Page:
Details just announced by Minister Paschal Donohoe following his meeting with the Banking industry, which will be of interest to many people who have been affected by Covid 19. Work and negotiations are still ongoing.
To ask the CE for an update on the tender process for Marina Park? (Cllr Kieran McCarthy)
That the white lines be repainted at the entrance and exit from Maryville Estate to Blackrock Road (Cllr Kieran McCarthy)
That “Welcome to” Signs to Ballintemple Village and Blackrock Village be erected on routes entering the respective villages (Cllr Kieran McCarthy).
That a bus stop shelter be erected at Skehard Lawn stop next to the Petrol Station on Skehard Road (Cllr Kieran McCarthy)
That Cork City Council amend the Private Drains Information Leaflet to state that should the deeds of a house owner state that the house owner is responsible for their own drains then any pipe work repair / replacement will be the responsibility of the house owner only (Cllr Kieran McCarthy).
Cork City Council’s Sports Capital Grant Scheme 2020 is now open for applications.
The scheme, which is open to local voluntary sporting organisations and clubs, is aimed at providing grant aid to projects that are directly related to enhancing facilities and must be of a capital nature.
A sum of €400,000 has been provided for the Scheme in 2020.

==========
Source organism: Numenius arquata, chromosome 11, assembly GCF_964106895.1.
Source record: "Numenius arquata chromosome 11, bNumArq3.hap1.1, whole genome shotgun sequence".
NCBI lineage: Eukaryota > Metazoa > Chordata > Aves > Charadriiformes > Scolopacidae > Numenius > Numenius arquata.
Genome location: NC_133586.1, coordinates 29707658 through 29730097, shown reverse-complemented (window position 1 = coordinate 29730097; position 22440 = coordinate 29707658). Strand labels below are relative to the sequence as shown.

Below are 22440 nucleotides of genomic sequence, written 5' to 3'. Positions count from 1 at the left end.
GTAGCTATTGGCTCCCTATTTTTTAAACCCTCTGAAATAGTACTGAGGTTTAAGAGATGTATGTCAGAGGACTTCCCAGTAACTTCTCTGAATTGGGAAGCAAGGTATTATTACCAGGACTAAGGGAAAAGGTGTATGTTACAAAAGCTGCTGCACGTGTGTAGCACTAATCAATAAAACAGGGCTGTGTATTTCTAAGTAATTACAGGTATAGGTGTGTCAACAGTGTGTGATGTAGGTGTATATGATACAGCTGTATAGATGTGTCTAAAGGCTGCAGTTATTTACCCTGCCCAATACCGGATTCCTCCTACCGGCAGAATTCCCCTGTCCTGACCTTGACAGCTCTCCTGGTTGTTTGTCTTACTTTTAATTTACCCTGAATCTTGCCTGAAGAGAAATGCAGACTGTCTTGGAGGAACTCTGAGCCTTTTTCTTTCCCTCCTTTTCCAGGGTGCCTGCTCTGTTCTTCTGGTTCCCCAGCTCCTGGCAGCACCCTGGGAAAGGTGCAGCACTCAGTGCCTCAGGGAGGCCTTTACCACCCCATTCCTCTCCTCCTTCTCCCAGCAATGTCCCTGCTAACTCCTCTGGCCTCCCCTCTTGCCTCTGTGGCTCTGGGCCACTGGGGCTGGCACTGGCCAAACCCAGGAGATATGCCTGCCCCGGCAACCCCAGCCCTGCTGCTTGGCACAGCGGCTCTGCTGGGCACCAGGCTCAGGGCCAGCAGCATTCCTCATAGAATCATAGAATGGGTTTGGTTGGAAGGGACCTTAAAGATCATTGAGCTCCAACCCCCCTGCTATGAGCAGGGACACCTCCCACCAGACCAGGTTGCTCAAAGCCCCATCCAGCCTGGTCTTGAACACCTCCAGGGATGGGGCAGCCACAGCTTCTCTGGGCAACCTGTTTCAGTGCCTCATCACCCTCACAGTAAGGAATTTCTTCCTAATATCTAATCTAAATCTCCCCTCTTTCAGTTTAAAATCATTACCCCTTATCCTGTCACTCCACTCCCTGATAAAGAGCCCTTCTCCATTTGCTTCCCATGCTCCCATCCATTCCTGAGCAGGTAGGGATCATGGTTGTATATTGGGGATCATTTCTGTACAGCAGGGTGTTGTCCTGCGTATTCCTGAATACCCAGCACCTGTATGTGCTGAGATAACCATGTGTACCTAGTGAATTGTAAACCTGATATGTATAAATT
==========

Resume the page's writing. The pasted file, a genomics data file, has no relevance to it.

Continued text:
Application forms, together with the conditions applying, are available from the Sports & Sustainability Section, Cork City Council, City Hall, Cork, phone 021-2389853, e-mail: firstname.lastname@example.org or by downloading the form on our website at the following link:
An update on the development of a large-scale visitor attraction for Cork City has been given to members of Cork City Council. Independent Cllr Kieran McCarthy has long been an advocate of a large-scale visitor attraction in the city’s dock’s area; “I have regularly called for something to be done with the old Odlums building on South Docks, which has much character and is just sitting there being allowed to decay. It seems there is more willingness in the last few months to develop a maritime-themed visitor centre”.
Last year a process of engagement continued with the elected members and leadership team of Cork City Council, facilitated by Fáilte Ireland and tourism experts. All wished for the development of an iconic, family friendly visitor attraction that reflects the maritime heritage of the City.
In recent months, the site of the former bonded warehouses of the city’s historic custom house has been identified as one possible location for such an attraction. As part of their plans for the site Tower Holdings expressed their wish to develop a heritage facility and Cork City Council officials have been working with the company to explore possible funding sources.
An application has been submitted to Fáilte Ireland under its “Platforms for Growth” capital investment programme which seeks to support major new visitor attractions of scale. Authentically located in the historic bonded warehouses, the project would deliver an interactive, immersive visitor experience that shares the unique story of a people and place connected and shaped by their relationship to the sea, from past to present to future. It will also look outward to a world that has influenced the city and which it, in turn, has influenced. The attraction would feature a strong infusion of science and technology, looking not just at the past but also integrating the present and future, partnering with third level institutions to present pioneering maritime research which could address global issues.